Labeling someone unfit or weak because of a request for mental health care after witnessing what first responders see daily creates an environment in which self-care is viewed as insignificant. No one should be labeled because they need to process what they have seen, nor should they have to contend with any push-back from their peers.

Study: Consequences of Mental Health Stigma

The primary objective of this project was to assess the existence and perceived consequences of the mental health stigma in the fire service. The method used was firsthand accounts obtained through interviews. The project was approved by the Mount St. Mary’s University Institutional Review Board in October 2016.

Participants and Procedures

Volunteers were recruited through flyers posted at the National Fire Academy and fire stations around the greater Washington, D.C., area. The participants volunteered for the project and chose the place of the interview, which was conducted in a semi-structured format. The individuals were asked a set of questions; if additional questions presented themselves during the interview, they were asked as well. The study focused on eight members of the fire service (N=8), unfortunately falling short of the original goal of 15 participants.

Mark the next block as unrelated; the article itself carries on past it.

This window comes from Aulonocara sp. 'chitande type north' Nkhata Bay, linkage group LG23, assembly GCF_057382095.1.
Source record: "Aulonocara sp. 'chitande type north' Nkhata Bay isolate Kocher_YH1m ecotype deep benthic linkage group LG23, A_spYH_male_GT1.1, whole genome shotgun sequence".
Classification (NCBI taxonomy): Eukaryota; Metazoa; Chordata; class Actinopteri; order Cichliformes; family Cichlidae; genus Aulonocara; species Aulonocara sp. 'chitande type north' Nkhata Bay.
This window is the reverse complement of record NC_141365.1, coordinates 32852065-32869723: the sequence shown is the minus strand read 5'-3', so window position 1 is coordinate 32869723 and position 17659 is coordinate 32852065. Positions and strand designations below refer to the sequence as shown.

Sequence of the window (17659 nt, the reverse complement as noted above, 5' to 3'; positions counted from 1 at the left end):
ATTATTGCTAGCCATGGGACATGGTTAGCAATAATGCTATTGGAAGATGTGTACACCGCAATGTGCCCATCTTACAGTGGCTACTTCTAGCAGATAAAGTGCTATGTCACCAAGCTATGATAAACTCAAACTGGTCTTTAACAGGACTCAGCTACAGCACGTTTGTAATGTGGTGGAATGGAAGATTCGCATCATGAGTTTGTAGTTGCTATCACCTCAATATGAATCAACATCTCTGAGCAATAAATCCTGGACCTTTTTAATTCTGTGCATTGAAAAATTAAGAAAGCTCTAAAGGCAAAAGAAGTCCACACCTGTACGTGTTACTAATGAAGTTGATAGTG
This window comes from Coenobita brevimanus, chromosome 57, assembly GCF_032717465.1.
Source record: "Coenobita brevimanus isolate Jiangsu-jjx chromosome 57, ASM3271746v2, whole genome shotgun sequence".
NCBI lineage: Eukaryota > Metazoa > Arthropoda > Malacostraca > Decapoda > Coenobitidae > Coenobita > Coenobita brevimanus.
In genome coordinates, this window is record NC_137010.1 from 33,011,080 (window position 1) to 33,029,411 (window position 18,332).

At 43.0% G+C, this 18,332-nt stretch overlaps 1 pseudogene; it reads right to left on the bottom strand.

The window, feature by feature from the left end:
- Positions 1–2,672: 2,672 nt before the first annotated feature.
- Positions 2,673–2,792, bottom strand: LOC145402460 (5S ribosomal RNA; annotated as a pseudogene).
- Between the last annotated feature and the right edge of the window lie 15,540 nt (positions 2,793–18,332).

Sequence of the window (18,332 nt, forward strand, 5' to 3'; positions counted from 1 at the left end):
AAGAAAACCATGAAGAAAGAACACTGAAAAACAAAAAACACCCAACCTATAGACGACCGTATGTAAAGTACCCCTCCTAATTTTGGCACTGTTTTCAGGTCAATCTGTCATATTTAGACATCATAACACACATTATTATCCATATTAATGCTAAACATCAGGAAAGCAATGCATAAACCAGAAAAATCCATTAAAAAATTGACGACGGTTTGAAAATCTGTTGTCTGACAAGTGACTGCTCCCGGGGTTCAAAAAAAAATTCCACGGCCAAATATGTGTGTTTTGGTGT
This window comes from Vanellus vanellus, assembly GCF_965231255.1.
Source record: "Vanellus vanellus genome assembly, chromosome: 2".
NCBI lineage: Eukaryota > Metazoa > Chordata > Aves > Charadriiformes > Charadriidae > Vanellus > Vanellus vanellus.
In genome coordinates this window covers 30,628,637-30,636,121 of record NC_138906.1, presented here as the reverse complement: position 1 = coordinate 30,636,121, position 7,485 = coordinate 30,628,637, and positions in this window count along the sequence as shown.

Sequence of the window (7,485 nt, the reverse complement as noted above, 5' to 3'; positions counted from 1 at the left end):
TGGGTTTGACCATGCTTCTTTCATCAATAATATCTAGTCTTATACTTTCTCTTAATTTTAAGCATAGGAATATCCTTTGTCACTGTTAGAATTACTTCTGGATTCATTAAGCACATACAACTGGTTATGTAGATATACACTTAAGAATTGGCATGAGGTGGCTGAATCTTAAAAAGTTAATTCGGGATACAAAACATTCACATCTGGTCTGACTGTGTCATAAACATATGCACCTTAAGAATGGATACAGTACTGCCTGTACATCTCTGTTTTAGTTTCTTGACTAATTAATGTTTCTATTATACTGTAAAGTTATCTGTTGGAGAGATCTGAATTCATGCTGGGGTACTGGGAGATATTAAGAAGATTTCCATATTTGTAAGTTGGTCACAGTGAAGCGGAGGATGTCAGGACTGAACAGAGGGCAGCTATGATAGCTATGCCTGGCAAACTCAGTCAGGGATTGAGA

The participants came from a variety of backgrounds in the fire service. For this study, the term “fire service” includes career, volunteer, and “hybrid” (both career and volunteer) firefighters. (5) Participants consisted of five volunteers, two career firefighters, and one hybrid firefighter; seven were male and one was female. The percentage of male to females in this study was slightly lower than the national percentage of the fire service. As of 2014, the fire service (both career and volunteer) was comprised of 1.051 million males and 82,550 females.18 Flyers for this project were posted from mid-October 2016 through the end of January 2017. A second “posting” of the flyer was done around the end of November in hopes of attracting more interest. Interviews were electronically recorded and then stored on an encrypted hard drive. The audio files were transcribed to enable further analysis.

Analytical Strategy